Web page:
Is history as we know wrong? Despite the fact that John Dalton, an English Chemist, and physicist is credited with developing the atom theory, the truth may be more surprising than you could imagine.
If we take a look at historic records, some 2,600 years before Dalton, an ancient Hindu sage, and philosopher called Kashyap, developed it.
Born in 600 BC, near Dwarka, Kashyap is the actual father of the Atomic theory.
People called him ‘Kanad,’ as ‘Kan’ which in ancient Sanskrit is translated to ‘the smallest particle’ after he was seen gathering grains from the street while on a pilgrimage to Prayag.
Kashyap was fascinated by small particles and began collecting them.
When asked why he was accumulating them he responded that while individual grains might appear as useless or worthless, a collection of hundreds of grains could make someone’s daily meal. He explained how a selection of meals could feed a family and ultimately all of humankind, demonstrating how the smallest grains mattered more than anyone could imagine.
Kashyap was fascinated with the world around him and started writing down his views on everything that surrounded him, and eventually conceptualized the idea of ‘the smallest particle’ that constitutes everything we see and don’t see.
Kashyap passed his knowledge onto others, and people then started referring to him as ‘Acharya,’ the teacher.
Eventually, he became known by the name of Acharya Kanad or ‘the teacher of small particles.’
“Every object of creation is made of atoms which in turn connect with each other to form molecules,” –Kanad.
The more you read about Kanad, the more fascinated you will become with his life and work.
The story behind how he imagined the idea of a particle that could not be divided any further is remarkably compelling.
One day, he was walking with food in his hand, and started breaking it into smaller and smaller pieces until he realized he could not break down the food any further because it was too small It was then when Acharya Kanada described the ‘invisible matter as Paramnu or Anu which translated means ‘atom.’
Acharya Kanad explained how invisible matter could not be sensed through any human organ, nor can it be seen by the naked eye.
Acharya Kanadstated that an inherent urge made one Anu (atom) combine with another.
Acharya Kanad further explained that when two Anu which belonged to the same ‘class’ of substance were combined, a dwinuka or binary molecule was created.
The Ancient Hindu Saga theorized that different mixtures of Anu produced very different types of substances.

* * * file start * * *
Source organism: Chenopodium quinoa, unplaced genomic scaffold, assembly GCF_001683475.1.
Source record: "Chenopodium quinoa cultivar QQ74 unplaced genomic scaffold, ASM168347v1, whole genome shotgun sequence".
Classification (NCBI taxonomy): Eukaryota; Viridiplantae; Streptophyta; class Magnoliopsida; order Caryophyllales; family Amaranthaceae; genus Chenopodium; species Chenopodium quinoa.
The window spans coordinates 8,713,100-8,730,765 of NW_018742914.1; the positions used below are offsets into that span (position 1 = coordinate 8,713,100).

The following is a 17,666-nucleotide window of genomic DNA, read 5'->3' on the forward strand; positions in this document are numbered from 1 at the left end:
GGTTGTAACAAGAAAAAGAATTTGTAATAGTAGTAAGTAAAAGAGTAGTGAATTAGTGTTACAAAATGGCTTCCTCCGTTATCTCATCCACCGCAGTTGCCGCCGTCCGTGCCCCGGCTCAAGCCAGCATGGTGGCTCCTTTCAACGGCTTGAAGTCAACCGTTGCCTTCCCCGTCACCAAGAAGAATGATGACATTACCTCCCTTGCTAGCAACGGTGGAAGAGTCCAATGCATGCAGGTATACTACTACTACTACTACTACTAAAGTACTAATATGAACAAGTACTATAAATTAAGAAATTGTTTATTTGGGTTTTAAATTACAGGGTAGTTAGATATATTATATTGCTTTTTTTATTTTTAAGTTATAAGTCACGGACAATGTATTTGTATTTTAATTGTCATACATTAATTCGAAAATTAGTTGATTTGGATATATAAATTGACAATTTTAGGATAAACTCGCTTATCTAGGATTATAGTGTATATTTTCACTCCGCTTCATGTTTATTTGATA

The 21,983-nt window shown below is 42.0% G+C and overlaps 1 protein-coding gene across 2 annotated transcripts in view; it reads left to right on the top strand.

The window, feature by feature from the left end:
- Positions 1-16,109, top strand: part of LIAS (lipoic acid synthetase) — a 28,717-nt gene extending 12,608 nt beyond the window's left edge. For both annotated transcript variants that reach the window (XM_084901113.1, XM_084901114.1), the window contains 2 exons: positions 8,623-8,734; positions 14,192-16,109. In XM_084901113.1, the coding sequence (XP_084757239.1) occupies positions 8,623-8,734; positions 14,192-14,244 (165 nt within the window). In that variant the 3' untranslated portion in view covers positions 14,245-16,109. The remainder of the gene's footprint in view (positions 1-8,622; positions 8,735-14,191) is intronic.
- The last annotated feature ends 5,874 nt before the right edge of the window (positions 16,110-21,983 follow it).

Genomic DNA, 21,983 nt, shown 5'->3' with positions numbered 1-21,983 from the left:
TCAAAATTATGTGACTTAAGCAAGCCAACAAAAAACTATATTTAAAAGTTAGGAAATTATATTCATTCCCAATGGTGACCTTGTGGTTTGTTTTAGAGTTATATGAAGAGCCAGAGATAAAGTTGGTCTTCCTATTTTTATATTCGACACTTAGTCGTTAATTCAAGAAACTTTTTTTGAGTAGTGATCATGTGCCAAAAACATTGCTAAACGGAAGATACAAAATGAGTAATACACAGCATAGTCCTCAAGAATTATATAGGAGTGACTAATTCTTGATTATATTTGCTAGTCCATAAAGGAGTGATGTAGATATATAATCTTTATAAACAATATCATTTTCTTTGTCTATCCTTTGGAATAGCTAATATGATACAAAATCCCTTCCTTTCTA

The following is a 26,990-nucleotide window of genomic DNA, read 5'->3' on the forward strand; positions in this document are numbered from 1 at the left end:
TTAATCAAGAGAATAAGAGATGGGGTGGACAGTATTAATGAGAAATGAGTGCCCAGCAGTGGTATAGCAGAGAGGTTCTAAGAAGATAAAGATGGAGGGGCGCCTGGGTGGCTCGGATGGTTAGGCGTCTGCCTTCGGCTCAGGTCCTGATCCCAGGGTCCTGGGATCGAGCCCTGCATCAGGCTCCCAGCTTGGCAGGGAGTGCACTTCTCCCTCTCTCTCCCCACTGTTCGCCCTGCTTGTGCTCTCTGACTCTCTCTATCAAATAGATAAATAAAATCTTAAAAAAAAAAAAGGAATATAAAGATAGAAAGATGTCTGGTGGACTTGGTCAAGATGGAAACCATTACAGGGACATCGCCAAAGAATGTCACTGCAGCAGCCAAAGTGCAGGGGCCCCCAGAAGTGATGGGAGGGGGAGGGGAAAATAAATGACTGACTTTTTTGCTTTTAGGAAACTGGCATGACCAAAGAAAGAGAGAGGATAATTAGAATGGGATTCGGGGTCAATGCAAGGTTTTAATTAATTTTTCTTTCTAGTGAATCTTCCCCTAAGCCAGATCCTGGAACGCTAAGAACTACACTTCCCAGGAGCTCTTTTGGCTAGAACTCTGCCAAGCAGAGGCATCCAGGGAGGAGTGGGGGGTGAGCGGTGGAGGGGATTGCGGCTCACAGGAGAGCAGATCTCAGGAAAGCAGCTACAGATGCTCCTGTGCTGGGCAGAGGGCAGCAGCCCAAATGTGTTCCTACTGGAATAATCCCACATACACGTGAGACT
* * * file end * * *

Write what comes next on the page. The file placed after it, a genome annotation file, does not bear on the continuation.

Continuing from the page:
It was Kanad who also put forward the idea that anu (atoms) could be combined in several different ways which would produce chemical changes in the presence of other factors like heat.
To provide a more uncomplicated explanation, Kanad gave the blackening of earthen pot and ripening of fruit as an example.
Kanad was also the founder of the Vaisheshika School of philosophy, a place where he shared his ideas, knowledge and explained his theories about atoms, the nature of the cosmos, and all that surrounds us, both visible and invisible.
He also wrote a book titled “Vaisheshik Darshan” where he presented all of his research.
In regards to Kanad, his ideas, theories and discoveries, A.L. Basham, a veteran Australian Indologist asserted that Kanad’s teachings “were brilliant, imaginative explanations of the physical structure of the world, and in large measure, agreed with the findings of modern physics.”
However, Acharya Kanad wasn’t the only source of superior knowledge from ancient India.
According to observations by one of the most prominent Indian scientists, certain ‘slokas’ aka verses of the holy Vedas texts make mention of several undiscovered natural phenomena that were discovered by Westerners many centuries later.
Madhavan Nair stressed that the Vedas, or also known as the four sacred texts of one of the oldest missing Vedic religion, described the presence of water on the moon, the gravitational force, and other scientific phenomena there were not supposed to be known of until centuries later.
The Vedas hold an incredible wealth of information in the field of space and atomic energy.
We were on the right track until the year 600 BC, before the invasions said 71-year-old Padma Vibhushan awardee who believes the Vedas are a treasure trove of knowledge, comprising information on metallurgy, algebra, astronomy, math, architecture, and astrology among other things.
According to the former head of the Indian space agency, the Chandrayaan 1 satellite, orbited around the moon thanks to an equation expressed thousands of years ago by Aryabhata.